Acoustic guitar amplification is one of the most difficult and mystified of all the instruments. There are several types of pickups, all of them having their advantages and disadvantages. I have over 20 years of experience in the subject. During this time I have tried many of the main contenders in the business.
My attempt to amplify an acoustic guitar goes back to the days back in my parents garage, where we used to rehearse with some of my early bands. The first one was a cheap contact pickup, that you would blue tack in to the bridge. The sound was quite honky… Loads of midrange and not so detailed. But this contact pickup served me well attached to a piece of wood, plugged into a desk and by boosting the bottom end it made for a nice kick drum sound.
The second one was still a very cheap sound hole magnetic pickup. It had a volume and a tone knob attached to it and it took a while to learn how not to hit them while you strummed. Now I must say the sound improvement was massive compared to the contact pickup. I also had a strange interest in how stuff worked, so I did take the pickup eventually apart. It basically consisted a magnet, surrounded by a coil of copper wire, which was wrapped in paper. All of this was cased in a flat metal box that had six holes under the strings and a golden tinfoil like material to protect the holes. Simple, but it worked. The drawbacks were the lack of resistance to a hum and the pickup had a touch of electric guitar tone to it.
In my teens I did a few weeks of work experience in a music shop in Helsinki. During this time I K&K pickups. I purchased what was at the time their basic system. It had one contact sensor and an output jack you could tape on to your guitar. It was a massive improvement, but at the time I wasn’t playing many high volume shows on acoustic guitar.
Once I moved over to Ireland and started playing regularly live shows with acoustic through small to medium sized Sound systems. I realised very fast I needed something very reliable and feedback resistant.
While amplifying an acoustic guitar, it always seems to be a battle between the true tone and feedback. Amplified acoustic guitar is extremely prone to feedback. Under saddle piezo systems are the least prone to feedback, but not at all safe from it. Their characteristics can be harsh and quacky, especially when strummed hard. But at the same time, some of these characteristics make piezo pickups cut through a mix and a noisy bar. This is why they are a popular choice among the working musicians. As much as I like to experiment with my setup, I tend to go back to this one for its reliability.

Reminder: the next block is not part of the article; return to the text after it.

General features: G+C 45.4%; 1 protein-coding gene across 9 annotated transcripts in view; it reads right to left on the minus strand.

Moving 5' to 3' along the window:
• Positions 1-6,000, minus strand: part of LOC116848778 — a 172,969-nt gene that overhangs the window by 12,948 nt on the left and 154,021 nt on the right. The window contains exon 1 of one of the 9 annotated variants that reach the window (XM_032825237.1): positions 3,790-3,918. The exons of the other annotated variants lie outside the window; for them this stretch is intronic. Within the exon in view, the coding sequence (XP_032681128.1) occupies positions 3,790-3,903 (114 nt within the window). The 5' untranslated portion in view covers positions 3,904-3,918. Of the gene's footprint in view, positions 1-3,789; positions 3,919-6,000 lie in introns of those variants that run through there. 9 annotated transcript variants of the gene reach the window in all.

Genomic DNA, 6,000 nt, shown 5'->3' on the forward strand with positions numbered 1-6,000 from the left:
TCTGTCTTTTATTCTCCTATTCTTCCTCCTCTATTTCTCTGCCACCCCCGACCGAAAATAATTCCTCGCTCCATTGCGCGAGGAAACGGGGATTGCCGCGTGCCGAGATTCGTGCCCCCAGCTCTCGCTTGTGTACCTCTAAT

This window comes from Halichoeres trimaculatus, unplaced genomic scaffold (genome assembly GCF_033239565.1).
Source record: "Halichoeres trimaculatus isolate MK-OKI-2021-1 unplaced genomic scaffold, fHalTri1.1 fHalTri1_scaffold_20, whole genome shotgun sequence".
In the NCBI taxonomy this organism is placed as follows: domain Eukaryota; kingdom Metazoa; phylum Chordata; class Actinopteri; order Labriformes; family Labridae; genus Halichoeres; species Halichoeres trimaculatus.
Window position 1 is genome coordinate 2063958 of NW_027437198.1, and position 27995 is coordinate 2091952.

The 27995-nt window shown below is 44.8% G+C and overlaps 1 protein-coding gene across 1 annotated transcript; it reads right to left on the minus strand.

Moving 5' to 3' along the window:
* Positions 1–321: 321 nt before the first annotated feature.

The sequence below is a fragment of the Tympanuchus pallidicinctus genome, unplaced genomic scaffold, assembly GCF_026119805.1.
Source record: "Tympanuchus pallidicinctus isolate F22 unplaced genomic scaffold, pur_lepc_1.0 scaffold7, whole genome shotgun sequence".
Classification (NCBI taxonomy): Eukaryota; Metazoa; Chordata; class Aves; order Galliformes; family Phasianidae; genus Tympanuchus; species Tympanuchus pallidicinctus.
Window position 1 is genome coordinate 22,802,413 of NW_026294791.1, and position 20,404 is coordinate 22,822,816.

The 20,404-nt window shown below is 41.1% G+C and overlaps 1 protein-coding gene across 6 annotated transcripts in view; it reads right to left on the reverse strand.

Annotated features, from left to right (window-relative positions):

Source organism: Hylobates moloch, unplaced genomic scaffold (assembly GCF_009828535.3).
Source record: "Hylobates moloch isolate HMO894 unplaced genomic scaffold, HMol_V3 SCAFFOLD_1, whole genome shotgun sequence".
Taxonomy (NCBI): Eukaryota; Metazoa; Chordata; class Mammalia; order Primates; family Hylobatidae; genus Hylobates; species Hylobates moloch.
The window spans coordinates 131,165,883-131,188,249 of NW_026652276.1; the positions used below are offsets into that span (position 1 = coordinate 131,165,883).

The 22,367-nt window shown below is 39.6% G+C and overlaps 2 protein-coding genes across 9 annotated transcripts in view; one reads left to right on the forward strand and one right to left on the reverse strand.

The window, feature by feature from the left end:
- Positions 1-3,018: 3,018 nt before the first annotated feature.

I personally have used Fishman, Takamine, the old Martin (before they started using fishman) K. Yairi (Same as Alvarez Yairi in The States). I have also played other peoples instruments with L.R. Baggs element and Highlander under saddle pickup, which both are great and I am about to install the L.R. Baggs element into one of my guitars. I am almost shamed to say I don’t have a first hand experience on B-Band pickups, especially as it is a Finnish company, but they seem to be harder to come across.
Magnetic sound hole pickup technology has gone through the roof since my first experiment and in fact I used the Takamine tri-ax ( designed by and practically the same pickup as L.R. Baggs M1 active) for few years. It’s a great system, but still prone to some buzz if the venue electrics are not spot on. I know few people who were fans of some of the Fishman sound hold systems as well. Personally for me the sound was lacking. Highlander and EMG have their own systems that I have heard great things about, but have no first hand experience.
The contact pickups like the K&K western mini and L.R. Baggs i-Beam are popular choices especially with fingerpickers and for his purpose they produce a nice tone at low to medium sound levels. I have personal experience with both pickups. I find it is hard to find the optimal placement for these guitars and for every guitar it is a little bit different. Having said that these and the magnetic sound hole pickups require minimal alterations on the guitar itself. At the same time they are more prone to feedback at higher volume levels.
It is always said that the optimal sound for an acoustic guitar is accomplished by well positioned studio microphone, so it is no surprise that built in microphones have grown in popularity. Although one placed inside the guitar might not be the optimal place, they can add a nice bit of body sound. Most people I know, use this as a part of a two source system. Again at higher levels they are very prone to feedback.
I know this is lot of information to take in, so I will continue in the second part with my detailed opinions on the systems I have used. In the meanwhile, keep strumming.
The author J.P. Kallio is a singer songwriter
To get two of his free songs go HERE and click Download